January 30, 2023
Representative Adam Schiff, the California Democrat who emerged as one of former President Donald Trump’s chief congressional tormentors from his perch atop the House Intelligence Committee, announced on Thursday, January 26, that he would seek the Senate seat long held by Dianne Feinstein, reports The New York Times.
“I wish I could say the threat of MAGA extremists is over,” he said in a video on Twitter. “It is not. Today’s Republican Party is gutting the middle class, threatening our democracy. They aren’t going to stop. We have to stop them.”
Schiff, 62, is the second member of California’s Democratic congressional delegation to join the 2024 race, after Representative Katie Porter.
He enters the campaign with the largest national profile, according to the Times—built from his position as the manager of Trump’s first impeachment trial. He later served on the House committee responsible for investigating the origins of the January 6, 2021, attack on the Capitol.
On Tuesday, Speaker Kevin McCarthy, a Republican, exiled Schiff and Representative Eric Swalwell, another California Democrat, from the House Intelligence Committee in retribution for their actions toward Republicans when Democrats held the majority.
Feinstein, 89, has not said whether she will run again in 2024; but is widely expected not to do so as she faces Democratic worries about her age and ability to serve. Last year, she declined to serve as president pro tem of the Senate, and in 2020 she ceded her post as the top Democrat on the Senate Judiciary Committee after coming under pressure from her party during the Supreme Court confirmation hearing of Justice Amy Coney Barrett.
In an interview with the Times on Thursday, Schiff said he had first apprised Senator Feinstein of his plans several weeks ago, in person, on Capitol Hill and again by phone on Wednesday.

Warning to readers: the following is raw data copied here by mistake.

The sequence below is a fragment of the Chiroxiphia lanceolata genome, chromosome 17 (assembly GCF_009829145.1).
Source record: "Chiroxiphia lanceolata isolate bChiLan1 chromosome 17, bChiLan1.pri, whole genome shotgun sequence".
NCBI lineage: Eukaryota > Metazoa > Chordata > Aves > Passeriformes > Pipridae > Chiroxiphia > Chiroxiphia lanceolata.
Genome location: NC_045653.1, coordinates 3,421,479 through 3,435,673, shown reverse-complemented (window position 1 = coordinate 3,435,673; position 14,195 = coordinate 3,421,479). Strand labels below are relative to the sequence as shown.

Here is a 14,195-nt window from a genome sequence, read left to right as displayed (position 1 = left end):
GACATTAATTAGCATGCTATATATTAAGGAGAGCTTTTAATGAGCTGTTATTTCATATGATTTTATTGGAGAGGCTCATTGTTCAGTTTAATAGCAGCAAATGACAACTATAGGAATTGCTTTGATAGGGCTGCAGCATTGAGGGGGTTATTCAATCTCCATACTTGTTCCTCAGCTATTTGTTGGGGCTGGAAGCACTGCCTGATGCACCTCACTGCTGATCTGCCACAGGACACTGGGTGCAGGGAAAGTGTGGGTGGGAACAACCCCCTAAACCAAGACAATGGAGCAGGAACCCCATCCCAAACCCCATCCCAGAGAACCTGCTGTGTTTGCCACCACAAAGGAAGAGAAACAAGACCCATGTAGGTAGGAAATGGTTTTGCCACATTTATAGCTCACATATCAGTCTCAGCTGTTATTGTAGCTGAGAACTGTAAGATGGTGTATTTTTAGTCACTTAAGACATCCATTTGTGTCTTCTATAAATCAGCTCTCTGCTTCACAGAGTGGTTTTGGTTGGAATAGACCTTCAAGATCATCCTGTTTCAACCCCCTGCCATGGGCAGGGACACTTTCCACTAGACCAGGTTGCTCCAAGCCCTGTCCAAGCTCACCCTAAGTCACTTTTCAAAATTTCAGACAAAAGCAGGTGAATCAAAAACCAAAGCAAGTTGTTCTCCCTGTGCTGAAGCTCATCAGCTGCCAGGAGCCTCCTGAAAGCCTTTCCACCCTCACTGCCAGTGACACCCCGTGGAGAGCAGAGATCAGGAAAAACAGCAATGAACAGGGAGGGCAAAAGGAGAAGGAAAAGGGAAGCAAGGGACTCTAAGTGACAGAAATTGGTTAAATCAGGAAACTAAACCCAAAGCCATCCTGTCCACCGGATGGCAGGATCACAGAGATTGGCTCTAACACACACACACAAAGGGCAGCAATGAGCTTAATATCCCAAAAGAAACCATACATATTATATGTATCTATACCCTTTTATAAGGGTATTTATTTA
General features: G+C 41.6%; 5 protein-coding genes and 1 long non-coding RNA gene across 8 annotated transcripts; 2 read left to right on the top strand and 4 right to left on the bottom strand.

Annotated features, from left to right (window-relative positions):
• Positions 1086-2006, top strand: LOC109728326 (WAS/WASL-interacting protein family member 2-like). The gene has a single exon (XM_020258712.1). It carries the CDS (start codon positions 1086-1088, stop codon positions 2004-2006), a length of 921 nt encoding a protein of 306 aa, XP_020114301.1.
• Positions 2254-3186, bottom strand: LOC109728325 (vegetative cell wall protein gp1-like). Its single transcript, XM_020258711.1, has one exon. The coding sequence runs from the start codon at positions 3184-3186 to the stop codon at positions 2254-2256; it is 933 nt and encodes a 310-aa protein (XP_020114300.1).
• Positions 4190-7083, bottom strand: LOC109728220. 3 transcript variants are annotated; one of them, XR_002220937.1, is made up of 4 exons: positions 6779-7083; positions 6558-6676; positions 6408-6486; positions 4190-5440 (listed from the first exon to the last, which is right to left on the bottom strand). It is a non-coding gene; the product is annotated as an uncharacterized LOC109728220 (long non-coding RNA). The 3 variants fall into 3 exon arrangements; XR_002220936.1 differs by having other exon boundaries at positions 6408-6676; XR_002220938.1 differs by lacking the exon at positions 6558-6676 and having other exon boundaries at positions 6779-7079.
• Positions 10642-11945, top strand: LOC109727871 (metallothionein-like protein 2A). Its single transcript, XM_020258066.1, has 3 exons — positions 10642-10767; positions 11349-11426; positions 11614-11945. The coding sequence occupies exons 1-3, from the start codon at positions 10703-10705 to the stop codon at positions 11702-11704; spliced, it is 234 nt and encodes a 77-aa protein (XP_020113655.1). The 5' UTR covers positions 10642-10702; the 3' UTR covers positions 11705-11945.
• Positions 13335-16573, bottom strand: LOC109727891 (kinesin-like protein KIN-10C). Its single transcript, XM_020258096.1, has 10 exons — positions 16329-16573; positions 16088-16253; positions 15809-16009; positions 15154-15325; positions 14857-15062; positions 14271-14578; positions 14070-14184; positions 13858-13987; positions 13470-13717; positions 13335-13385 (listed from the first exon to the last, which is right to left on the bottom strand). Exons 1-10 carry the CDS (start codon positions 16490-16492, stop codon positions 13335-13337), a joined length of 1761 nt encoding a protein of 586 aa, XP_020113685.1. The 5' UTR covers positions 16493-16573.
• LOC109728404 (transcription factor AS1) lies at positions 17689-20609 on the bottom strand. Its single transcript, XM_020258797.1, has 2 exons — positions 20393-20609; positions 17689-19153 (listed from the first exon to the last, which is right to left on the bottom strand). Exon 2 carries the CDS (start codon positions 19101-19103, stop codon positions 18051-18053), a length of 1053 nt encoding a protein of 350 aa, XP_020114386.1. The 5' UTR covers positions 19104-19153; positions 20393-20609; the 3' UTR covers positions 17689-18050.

“She was very gracious,” he said. “I let her know that I wanted to make my announcement, and she could not have been nicer about it.”
Schiff said that he did not want to speculate about whether Feinstein might retire, and that she deserved to set her own schedule for making an announcement about her political future.
“Once more, I have a genuine admiration and affection for her, and wanted to do everything I can to respect that,” he said.
A former federal prosecutor, Schiff served in California’s State Senate before being elected to a Los Angeles-area House seat in 2000.
In Congress, he became a close ally of (former) Speaker Nancy Pelosi, who tapped him to play a leading role in Trump’s impeachment trial and then on the January 6 committee. Last fall, Schiff passed on a chance for a slot on the post-Pelosi House leadership team in order to focus on a planned run for the Senate.
During and after the Trump years, Schiff became one of the most prodigious fund-raisers in Congress. During the 2018 election cycle, he raised $6.3 million, and then his fund-raising surged to $19.6 million in 2020 and $24.5 million in 2022 — without a competitive election of his own to wage. He has not faced a serious challenge since arriving in Congress, winning each of his general elections by at least 29 percentage points.
According to the latest Federal Election Commission reports, Schiff had $20.6 million in campaign money at the end of November; compared with $7.7 million for Porter and $54,940 for Representative Barbara Lee, who has told donors of her plans to run.
While Schiff and Lee’s House seats are safely Democratic, Porter’s is far more contested; she won re-election in November by three percentage points.
California—the nation’s most populous state with nearly 40 million residents—has not hosted a highly competitive contest for an open Senate seat since 1992, when Feinstein and Barbara Boxer, a fellow Democrat, were both elected for the first time.
Feinstein, who is in her sixth term, has been trailed by questions about her fitness to serve. Problems with her short-term memory have become an open secret on Capitol Hill, although few Democrats have been willing to discuss the subject publicly.
She has made no moves to suggest she will seek re-election in 2024. She has not hired a campaign staff and, in the latest campaign finance report for the period ending in September, had less than $10,000 in cash on hand—a paltry sum for a sitting senator.
Not since the early 1990s have both sitting senators from California been men. When asked whether electing a woman might be a priority for some voters after the Supreme Court’s repeal last year of Roe v. Wade, Schiff played down the potential role of gender in the race.
“I’m very proud of my fierce efforts to protect women’s reproductive freedom and my pro-choice record is a stellar one,” he said.
Schiff had earlier suggested that his election to the Senate could be symbolic in another way: “I think a lot of Californians will relish the idea of making Adam Schiff Kevin McCarthy’s home-state senator,” he said.
Research contact: @nytimes